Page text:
During this session, the onsite moderator will ensure that IGF persons are allotted time to ask questions and share their own perspectives on the session’s topics. Moreover, this session will also have a dedicated online moderator who will make sure that all comments and questions submitted online are shared with the audience onsite. This online participation tool is particularly important for this session as one of our goals is to have a set of perspectives that are geographically diverse. Many of the individuals and groups concerned with news media sustainability in the digital age will not necessarily be able to travel to Poland for the IGF, so we will prioritize their participation via the online platform.
Relevance to Internet Governance: Ensuring that human rights and trust is central in the evolution and use of the internet requires the preservation of the multistakeholder models of internet governance. To that end, diverse stakeholders including governments, civil society, the private sector, and multilateral institutions, as well as representatives that are typically excluded in decision-making processes, must be able to actively participate in policy fora that shapes norms and standards on internet governance. Furthermore, developing shared priorities at global fora such as the IGF can also provide useful foundations for governments developing and implementing national policies that impact digital rights. International norms and standards that respect human rights in the digital age also provide useful frameworks for digital rights advocates who are facing the repercussions of governments that are continuing to find ways to close the space for an open and inclusive internet, particularly in times of crisis.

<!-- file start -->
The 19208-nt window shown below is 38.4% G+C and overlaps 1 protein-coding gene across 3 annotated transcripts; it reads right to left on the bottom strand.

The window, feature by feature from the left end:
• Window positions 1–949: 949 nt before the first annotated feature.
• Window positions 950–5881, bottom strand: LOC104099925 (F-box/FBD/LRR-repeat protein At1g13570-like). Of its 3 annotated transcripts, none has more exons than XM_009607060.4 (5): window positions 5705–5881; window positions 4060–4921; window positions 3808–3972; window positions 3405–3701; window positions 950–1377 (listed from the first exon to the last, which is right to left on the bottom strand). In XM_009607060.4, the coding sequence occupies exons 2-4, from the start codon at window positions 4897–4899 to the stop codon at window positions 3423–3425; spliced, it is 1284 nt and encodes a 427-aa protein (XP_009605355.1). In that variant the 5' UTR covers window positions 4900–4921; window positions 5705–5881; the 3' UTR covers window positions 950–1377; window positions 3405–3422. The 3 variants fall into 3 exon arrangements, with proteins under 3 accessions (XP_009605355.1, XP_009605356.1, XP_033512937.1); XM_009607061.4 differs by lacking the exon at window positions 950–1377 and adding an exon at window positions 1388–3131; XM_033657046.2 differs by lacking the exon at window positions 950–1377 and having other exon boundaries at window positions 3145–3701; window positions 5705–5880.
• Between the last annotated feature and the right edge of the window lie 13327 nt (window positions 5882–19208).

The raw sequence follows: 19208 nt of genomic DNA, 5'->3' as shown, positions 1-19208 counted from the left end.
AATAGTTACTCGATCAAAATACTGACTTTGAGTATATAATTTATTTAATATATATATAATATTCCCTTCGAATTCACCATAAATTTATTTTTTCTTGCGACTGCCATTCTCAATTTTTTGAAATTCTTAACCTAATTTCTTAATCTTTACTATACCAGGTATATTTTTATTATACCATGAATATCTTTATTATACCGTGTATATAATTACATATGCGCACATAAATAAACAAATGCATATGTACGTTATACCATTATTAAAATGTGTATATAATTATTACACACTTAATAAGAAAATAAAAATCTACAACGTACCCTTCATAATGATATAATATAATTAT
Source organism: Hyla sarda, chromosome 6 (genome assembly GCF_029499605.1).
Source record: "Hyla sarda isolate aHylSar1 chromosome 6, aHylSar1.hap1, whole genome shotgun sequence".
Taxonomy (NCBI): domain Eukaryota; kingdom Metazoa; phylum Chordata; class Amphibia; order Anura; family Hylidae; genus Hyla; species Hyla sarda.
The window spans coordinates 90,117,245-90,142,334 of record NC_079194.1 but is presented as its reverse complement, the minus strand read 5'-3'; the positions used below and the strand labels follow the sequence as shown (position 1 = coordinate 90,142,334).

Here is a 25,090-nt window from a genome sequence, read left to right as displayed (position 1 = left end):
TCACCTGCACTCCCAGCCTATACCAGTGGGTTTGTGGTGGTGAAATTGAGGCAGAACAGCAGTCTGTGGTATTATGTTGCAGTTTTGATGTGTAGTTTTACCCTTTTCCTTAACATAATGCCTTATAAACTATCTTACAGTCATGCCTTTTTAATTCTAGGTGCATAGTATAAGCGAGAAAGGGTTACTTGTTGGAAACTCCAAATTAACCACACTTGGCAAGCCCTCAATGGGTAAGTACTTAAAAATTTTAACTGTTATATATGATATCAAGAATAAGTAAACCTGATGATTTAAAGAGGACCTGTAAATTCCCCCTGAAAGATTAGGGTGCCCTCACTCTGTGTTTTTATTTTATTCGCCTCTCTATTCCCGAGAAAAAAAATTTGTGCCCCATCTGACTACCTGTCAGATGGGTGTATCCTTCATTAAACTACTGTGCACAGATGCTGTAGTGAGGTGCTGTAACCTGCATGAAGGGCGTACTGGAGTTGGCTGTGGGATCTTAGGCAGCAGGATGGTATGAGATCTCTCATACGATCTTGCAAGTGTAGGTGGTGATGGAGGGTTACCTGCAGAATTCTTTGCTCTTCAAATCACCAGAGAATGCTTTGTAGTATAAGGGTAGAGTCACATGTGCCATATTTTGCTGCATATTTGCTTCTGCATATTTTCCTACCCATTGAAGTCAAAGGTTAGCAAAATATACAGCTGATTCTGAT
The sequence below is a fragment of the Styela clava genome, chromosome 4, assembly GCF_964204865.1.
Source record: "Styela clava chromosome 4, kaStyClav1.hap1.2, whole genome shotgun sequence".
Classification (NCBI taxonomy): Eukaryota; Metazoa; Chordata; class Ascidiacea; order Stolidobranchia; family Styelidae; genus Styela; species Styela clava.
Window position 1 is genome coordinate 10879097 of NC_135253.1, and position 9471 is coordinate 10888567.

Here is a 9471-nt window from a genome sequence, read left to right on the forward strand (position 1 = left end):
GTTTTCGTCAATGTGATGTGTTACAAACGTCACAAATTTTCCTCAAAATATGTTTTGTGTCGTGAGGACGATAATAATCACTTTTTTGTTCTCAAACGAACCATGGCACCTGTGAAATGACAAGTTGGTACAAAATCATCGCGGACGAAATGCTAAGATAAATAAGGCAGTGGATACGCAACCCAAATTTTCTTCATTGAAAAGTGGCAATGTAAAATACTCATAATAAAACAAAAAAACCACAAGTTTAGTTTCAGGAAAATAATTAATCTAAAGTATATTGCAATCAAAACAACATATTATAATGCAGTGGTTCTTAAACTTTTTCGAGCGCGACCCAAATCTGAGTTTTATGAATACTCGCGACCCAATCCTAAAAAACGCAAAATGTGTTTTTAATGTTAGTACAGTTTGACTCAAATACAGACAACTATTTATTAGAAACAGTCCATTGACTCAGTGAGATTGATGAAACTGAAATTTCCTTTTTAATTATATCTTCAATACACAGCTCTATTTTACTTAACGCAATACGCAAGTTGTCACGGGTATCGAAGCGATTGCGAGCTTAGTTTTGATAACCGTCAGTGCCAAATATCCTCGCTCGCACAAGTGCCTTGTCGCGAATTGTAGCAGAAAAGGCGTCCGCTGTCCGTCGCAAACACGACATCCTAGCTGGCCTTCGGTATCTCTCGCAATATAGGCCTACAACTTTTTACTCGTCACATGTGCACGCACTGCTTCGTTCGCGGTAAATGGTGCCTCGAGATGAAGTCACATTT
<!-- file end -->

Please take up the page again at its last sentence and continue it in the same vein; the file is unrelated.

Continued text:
Relevance to Theme: Democratic, multistakeholder governance is the best mechanism we have to instill trust among internet users that this technology is being developed in a way that serves their interests and protects their fundamental rights. As the organizers of this thematic track acknowledged, “Trust in the online world is a prerequisite for the Internet to develop its potential as a tool for empowerment, a channel of free speech and an engine of economic development.” The trust necessary for effective internet governance is not just about citizens and end-users, but also includes the different stakeholder groups themselves. A certain type of trust needs to be fostered among governments, civil society, and the private sector such that they understand that they share a common goal of human progress and development. Developing this trust is cultivated over time. However, understanding internet governance processes and how to strengthen them, especially in developing countries, is a key ingredient for maintaining an open, inclusive, and trusted internet.
Usage of IGF Official Tool. Additional Tools proposed: We will encourage participation via our organizations' Twitter handles which reach more than 10,000 users. We will also live Tweet the roundtable discussion and incorporate input/feedback from participants on Twitter.